Second brick removed from the mould a lot earlier, some areas a lot harder than the previous brick others still a bit soft. It will be interesting to see how it handles the ocean at this age.Parts of it look very white.


UPDATE: Third Brick
Made it even faster this time. I also dug in some footings.
Made it even faster this time. I also dug in some footings (1 brick high).

When I pushed it over it did not break up at all! Even tho the top brick was still very soft at only 5 days old. The bottom bricks are rock hard.

UPDATE: Fourth & Fifth Bock
L shape should help with wave erosion. Clay like lumps in my mix.
L shape should help with wave erosion. Clay like lumps in my mix.

This is all I need to do for the experiment but I am keen to go one or two blocks higher. I was short on time doing these last blocks so the mix was not that good, I am worried the sea will eat them away leaving me with swiss cheese bricks.

UPDATE: Icing
icing

It’s been 3 months and the blocks have held together against the sea no sweat. The swiss cheese does not look good though so I have added a coat of 20% PC, 20% Lime, 60% Mud.


UPDATE: Infill Brick
New brick made from 60% softer mud (infill). Also the bottom brick at high tide.
New brick made from 60% softer mud (infill). Also the bottom brick at high tide.


UPDATE: Another wall
I found this wall on the otherside of the estuary. It has been made recently as part of a Rotary/ Council funded walkway. It has large chunks in it and although huge seems softer than my mix.
I found this wall on the otherside of the estuary. It has been made recently as part of a Rotary/ Council funded walkway. It has large chunks in it and although huge seems softer than my mix.

UPDATE: 7 Months later

View from above at High Tide. I have added another thin layer 50 / 50 cement & lime / mud.
View from above at High Tide. I have added another thin layer 50% cement & lime and 50% mud to the top two bricks.

UPDATE: 8 Months later

Finished! Apart from a few cracks on the top I am happy with it.
Finished! Apart from a few cracks on the top I am happy with it.

The base is about 795mm deep. I am looking forward to measuring it over the next few years.
The base is about 795mm deep. I am looking forward to measuring it over the next few years.

UPDATE: 3 Years 5 Months later (August 2016)

mud brick
It’s so ugly!

The front bit has broken off, probably from people walking on it when the supporting mud it was sitting on got eroded away (I should have built a footing). It has stood up surprisingly well to erosion, the front bit is 390mm and the back 375mm a total of 765mm. So it’s loosing about 0.8mm per month. It’s in the waves for at least two hours per day. Not bad for a first try, and a heck of a lot better than the bank behind it! It’s kind of nice to see algae growing on it, I think I would like to find out if bivalves will grow on it if I moved it (maybe just the broken off bit) further out into the estuary. Bivalves might also help prevent it from eroding. I think this kind of mud sequestration is a great way to deal with legacy sediment, I want to create more prototypes.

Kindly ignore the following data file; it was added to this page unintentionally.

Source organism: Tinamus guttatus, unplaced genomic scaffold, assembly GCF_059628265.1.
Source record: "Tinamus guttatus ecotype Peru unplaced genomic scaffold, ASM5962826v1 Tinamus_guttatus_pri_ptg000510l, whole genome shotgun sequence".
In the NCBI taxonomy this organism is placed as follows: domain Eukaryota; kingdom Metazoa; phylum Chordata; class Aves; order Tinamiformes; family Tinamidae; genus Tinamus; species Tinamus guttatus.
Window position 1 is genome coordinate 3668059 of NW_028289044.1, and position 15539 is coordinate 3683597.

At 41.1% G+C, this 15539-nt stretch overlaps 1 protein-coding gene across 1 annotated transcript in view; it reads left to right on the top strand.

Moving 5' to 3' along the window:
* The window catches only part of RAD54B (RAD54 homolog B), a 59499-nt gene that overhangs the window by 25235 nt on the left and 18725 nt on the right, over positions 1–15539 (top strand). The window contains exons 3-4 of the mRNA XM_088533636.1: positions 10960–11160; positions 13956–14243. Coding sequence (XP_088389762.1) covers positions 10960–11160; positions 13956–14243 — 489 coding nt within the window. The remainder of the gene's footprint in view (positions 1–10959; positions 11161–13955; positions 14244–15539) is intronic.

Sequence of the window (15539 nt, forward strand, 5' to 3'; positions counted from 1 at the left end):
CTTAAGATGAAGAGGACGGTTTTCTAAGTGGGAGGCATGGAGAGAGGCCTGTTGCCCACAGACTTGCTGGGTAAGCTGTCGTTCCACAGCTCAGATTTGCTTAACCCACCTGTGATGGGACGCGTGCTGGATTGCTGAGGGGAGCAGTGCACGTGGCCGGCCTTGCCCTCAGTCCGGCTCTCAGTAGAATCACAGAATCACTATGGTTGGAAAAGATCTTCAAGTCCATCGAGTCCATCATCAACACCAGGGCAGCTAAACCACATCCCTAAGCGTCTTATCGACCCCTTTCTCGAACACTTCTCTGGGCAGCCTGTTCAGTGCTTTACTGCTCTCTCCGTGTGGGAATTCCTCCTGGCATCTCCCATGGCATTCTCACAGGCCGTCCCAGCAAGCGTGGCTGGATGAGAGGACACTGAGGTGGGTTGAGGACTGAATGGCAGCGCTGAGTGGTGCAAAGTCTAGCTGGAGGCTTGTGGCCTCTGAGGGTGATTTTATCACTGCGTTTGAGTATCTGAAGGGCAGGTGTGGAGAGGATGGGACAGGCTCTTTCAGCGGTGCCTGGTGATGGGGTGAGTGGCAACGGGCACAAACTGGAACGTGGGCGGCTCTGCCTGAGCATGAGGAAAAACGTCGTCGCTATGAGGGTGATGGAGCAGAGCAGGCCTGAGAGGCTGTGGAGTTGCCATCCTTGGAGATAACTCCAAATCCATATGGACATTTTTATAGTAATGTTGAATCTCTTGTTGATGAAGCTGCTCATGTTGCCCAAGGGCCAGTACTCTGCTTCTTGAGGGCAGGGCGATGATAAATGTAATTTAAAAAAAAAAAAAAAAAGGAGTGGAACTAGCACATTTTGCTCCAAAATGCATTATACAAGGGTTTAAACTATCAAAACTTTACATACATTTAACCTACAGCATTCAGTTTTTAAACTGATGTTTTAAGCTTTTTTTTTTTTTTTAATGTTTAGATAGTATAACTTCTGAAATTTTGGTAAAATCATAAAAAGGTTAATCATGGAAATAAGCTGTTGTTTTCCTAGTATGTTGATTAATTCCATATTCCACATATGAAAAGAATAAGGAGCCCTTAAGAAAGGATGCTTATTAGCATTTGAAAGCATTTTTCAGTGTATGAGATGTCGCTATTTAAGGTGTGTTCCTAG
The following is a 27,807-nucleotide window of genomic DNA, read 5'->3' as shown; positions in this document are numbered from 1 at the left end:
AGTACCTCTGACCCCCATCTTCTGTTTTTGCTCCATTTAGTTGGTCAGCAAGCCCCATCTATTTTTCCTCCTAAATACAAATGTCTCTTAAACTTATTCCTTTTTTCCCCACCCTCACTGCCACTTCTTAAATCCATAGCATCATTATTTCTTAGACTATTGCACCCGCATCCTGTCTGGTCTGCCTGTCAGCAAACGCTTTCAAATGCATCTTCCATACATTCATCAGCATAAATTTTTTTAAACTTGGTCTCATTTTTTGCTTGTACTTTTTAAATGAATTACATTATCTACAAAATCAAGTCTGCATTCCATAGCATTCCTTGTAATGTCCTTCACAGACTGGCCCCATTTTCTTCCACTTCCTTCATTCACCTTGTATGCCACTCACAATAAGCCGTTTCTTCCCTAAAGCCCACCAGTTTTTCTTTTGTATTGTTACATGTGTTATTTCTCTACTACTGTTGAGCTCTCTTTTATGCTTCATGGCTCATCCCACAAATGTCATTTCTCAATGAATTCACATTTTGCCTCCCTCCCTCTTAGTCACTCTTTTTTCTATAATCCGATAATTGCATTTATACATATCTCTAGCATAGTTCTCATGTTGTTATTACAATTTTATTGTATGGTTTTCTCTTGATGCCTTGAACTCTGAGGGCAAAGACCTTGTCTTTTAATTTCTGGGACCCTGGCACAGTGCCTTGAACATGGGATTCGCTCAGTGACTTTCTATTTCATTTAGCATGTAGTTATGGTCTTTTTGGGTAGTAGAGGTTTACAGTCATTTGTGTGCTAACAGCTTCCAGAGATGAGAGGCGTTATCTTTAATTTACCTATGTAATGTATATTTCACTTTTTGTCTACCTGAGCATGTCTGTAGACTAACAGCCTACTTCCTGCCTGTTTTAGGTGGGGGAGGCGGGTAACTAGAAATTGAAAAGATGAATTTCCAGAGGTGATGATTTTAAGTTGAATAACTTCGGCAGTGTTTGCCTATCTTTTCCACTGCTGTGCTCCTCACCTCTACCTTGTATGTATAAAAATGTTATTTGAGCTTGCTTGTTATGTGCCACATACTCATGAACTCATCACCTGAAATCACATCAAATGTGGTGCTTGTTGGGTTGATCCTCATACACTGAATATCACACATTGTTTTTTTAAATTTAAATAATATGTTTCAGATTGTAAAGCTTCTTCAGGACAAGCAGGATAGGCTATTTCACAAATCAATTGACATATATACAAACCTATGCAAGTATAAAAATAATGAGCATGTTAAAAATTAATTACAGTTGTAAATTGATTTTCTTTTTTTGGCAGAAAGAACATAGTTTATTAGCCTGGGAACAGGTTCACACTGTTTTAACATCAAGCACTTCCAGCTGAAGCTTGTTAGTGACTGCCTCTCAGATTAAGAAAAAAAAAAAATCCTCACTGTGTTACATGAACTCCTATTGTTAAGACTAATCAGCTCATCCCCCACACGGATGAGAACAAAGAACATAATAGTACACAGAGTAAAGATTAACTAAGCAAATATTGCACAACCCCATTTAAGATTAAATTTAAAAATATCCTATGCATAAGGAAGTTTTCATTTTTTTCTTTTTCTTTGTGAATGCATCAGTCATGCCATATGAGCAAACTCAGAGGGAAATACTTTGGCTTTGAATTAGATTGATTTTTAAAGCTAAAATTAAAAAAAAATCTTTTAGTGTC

Organic rubbish collection

All this trash was in the creek just S.E.E of Taniwha St.
All this trash was in the creek just S.E.E of Taniwha St.

While I was watering the dying trees on Omaru Creek (please rain soon) I noticed people were putting out their trash for the local in-organic rubbish collection. So I hauled a bunch of stuff out of the water. Some of it was so rusted it must have been in there for years. The pile was bigger but some of the stuff I found in the bush (bike parts) got picked up by some collectors (sweet!).

I just walked past the pile after going to the 'River Talks' in GI, and 80% of the trash is gone. It must have had value to scavenging recyclers as it's not back in the creek. Wahoo!
I just walked past the pile after going to the ‘River Talks’ in GI, and 80% of the trash is gone. It must have had value to scavenging recyclers as it’s not back in the creek. Wahoo!

UPDATE: Inspired by the recyclers my son and I just pulled out about 60kgs of rusting steel from below the high tide line. I would have photographed my pile of fencing mesh, corrugated iron and shopping trollies but they picked it up so fast!

Removed 25 TVs from Tamaki estuary

I decided not to wait for the council to get these out. It looks like a scrap dealer threw them over the cliff at Wai O Taiki Nature Reserve years ago and they have been leaking poison into the estuary ever since.


How I found them, tho most of them were covered in the mud (yes that is a dead dog). How I found them, tho most of them were covered in the mud (yes that is a dead dog).

In the other trash at the bottom of the cliff someone left me an old tent which I was able to use as a tarp to keep my car clean. In the other trash at the bottom of the cliff someone left me an old tent which I was able to use as a tarp to keep my car clean.

They did not want them at the local e-waste collection day but they said I could take them down to upcycle.co.nz during the week. They did not want them at the local e-waste collection day but they said I could take them down to upcycle.co.nz during the week, this is all of them on a trailer.

Upcycle were so awesome! They were happy to recycle the TVs for me even tho they would normally charge someone $250 for this much waste. And thats if the TVs are in good condition with valuable parts (these have been stripped). They were just as happy as me to see them out of our estuary, what heroes!

Watering on Omaru creek

Dying Rewarewa
Dying Rewarewa

I have tried to find out who planted these trees but no one seems to know. Many are completely dead – it has been a very dry summer. I am trying to revive the rest with local creek water (only when the tide is going out) but I am worried about the salt content. I tasted it once and it was a lot less salty than the sea but I will not again, not since I smelt the waste water being pumped into the creek upstream!

UPDATE: It’s officially a drought. I have been giving each tree approx. 4L of creek water once a week. There is no noticeable return of any green leaves. Tho one of the Rewarewa with a tiny amount of green has not lost it. The creek water is getting smellier I am not sure how good it is for the trees. I am bringing my house water down for the only Kauri.

UPDATE: They all died. The drought was bad, but I don’t know why Auckland Council plants trees and does not look after them.